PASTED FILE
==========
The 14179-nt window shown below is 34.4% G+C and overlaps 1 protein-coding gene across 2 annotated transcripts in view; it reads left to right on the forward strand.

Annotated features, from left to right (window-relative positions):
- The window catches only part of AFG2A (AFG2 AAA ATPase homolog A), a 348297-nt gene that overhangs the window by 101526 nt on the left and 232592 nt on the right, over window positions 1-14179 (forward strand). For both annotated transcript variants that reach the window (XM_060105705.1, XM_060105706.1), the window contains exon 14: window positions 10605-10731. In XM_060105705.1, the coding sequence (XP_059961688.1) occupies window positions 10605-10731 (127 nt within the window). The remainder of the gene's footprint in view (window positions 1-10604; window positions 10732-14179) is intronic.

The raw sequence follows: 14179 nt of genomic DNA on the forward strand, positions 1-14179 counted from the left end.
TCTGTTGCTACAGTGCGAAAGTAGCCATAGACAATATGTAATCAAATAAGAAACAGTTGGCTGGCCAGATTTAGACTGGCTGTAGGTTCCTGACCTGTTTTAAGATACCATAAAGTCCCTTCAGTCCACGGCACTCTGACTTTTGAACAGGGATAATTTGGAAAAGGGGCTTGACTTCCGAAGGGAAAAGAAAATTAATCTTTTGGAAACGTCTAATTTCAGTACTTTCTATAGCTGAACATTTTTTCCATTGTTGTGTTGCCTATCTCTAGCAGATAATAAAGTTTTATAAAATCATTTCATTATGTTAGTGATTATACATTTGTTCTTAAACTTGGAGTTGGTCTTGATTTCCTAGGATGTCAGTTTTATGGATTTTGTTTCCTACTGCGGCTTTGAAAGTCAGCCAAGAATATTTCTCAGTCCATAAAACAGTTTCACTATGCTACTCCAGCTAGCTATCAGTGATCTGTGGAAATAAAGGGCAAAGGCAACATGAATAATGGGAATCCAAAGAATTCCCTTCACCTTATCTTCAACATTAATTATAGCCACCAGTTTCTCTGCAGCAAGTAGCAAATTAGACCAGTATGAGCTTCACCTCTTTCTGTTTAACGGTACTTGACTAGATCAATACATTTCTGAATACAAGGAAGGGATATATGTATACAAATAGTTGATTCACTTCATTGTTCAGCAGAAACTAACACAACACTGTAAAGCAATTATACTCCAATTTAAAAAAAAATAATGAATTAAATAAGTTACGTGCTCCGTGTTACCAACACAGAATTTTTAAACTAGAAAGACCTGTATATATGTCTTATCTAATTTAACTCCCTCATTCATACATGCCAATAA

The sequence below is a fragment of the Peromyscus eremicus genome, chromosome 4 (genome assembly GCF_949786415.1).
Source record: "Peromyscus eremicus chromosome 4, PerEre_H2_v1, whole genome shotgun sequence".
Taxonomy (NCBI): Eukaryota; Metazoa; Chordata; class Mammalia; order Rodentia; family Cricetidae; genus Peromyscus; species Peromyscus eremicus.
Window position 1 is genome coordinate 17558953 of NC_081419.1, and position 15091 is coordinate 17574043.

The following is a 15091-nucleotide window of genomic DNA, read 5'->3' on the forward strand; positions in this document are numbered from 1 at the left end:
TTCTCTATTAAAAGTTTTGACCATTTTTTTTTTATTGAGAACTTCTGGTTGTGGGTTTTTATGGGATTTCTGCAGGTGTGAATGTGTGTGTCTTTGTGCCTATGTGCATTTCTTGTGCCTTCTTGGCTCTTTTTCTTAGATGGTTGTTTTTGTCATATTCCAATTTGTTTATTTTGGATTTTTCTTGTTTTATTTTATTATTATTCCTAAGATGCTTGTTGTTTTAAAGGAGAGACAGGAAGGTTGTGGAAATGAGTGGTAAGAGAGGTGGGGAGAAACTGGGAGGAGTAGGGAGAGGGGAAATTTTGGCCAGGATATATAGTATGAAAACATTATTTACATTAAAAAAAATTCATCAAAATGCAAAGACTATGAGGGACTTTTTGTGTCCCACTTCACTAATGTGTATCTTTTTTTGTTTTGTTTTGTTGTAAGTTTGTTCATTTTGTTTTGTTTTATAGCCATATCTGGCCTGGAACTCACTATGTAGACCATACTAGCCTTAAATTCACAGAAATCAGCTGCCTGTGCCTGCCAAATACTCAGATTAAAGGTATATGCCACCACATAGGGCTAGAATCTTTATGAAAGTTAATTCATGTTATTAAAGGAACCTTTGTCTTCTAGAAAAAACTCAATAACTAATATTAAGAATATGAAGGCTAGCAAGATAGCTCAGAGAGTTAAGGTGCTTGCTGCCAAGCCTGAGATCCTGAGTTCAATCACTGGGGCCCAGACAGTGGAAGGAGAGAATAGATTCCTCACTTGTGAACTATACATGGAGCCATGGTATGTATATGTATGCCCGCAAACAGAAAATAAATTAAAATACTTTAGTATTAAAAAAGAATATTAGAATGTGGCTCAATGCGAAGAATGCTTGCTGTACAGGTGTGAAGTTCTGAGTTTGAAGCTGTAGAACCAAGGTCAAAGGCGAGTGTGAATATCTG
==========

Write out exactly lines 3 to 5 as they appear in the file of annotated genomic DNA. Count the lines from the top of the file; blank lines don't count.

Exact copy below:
- The window catches only part of AFG2A (AFG2 AAA ATPase homolog A), a 348297-nt gene that overhangs the window by 101526 nt on the left and 232592 nt on the right, over window positions 1-14179 (forward strand). For both annotated transcript variants that reach the window (XM_060105705.1, XM_060105706.1), the window contains exon 14: window positions 10605-10731. In XM_060105705.1, the coding sequence (XP_059961688.1) occupies window positions 10605-10731 (127 nt within the window). The remainder of the gene's footprint in view (window positions 1-10604; window positions 10732-14179) is intronic.

The raw sequence follows: 14179 nt of genomic DNA on the forward strand, positions 1-14179 counted from the left end.
TCTGTTGCTACAGTGCGAAAGTAGCCATAGACAATATGTAATCAAATAAGAAACAGTTGGCTGGCCAGATTTAGACTGGCTGTAGGTTCCTGACCTGTTTTAAGATACCATAAAGTCCCTTCAGTCCACGGCACTCTGACTTTTGAACAGGGATAATTTGGAAAAGGGGCTTGACTTCCGAAGGGAAAAGAAAATTAATCTTTTGGAAACGTCTAATTTCAGTACTTTCTATAGCTGAACATTTTTTCCATTGTTGTGTTGCCTATCTCTAGCAGATAATAAAGTTTTATAAAATCATTTCATTATGTTAGTGATTATACATTTGTTCTTAAACTTGGAGTTGGTCTTGATTTCCTAGGATGTCAGTTTTATGGATTTTGTTTCCTACTGCGGCTTTGAAAGTCAGCCAAGAATATTTCTCAGTCCATAAAACAGTTTCACTATGCTACTCCAGCTAGCTATCAGTGATCTGTGGAAATAAAGGGCAAAGGCAACATGAATAATGGGAATCCAAAGAATTCCCTTCACCTTATCTTCAACATTAATTATAGCCACCAGTTTCTCTGCAGCAAGTAGCAAATTAGACCAGTATGAGCTTCACCTCTTTCTGTTTAACGGTACTTGACTAGATCAATACATTTCTGAATACAAGGAAGGGATATATGTATACAAATAGTTGATTCACTTCATTGTTCAGCAGAAACTAACACAACACTGTAAAGCAATTATACTCCAATTTAAAAAAAAATAATGAATTAAATAAGTTACGTGCTCCGTGTTACCAACACAGAATTTTTAAACTAGAAAGACCTGTATATATGTCTTATCTAATTTAACTCCCTCATTCATACATGCCAATAA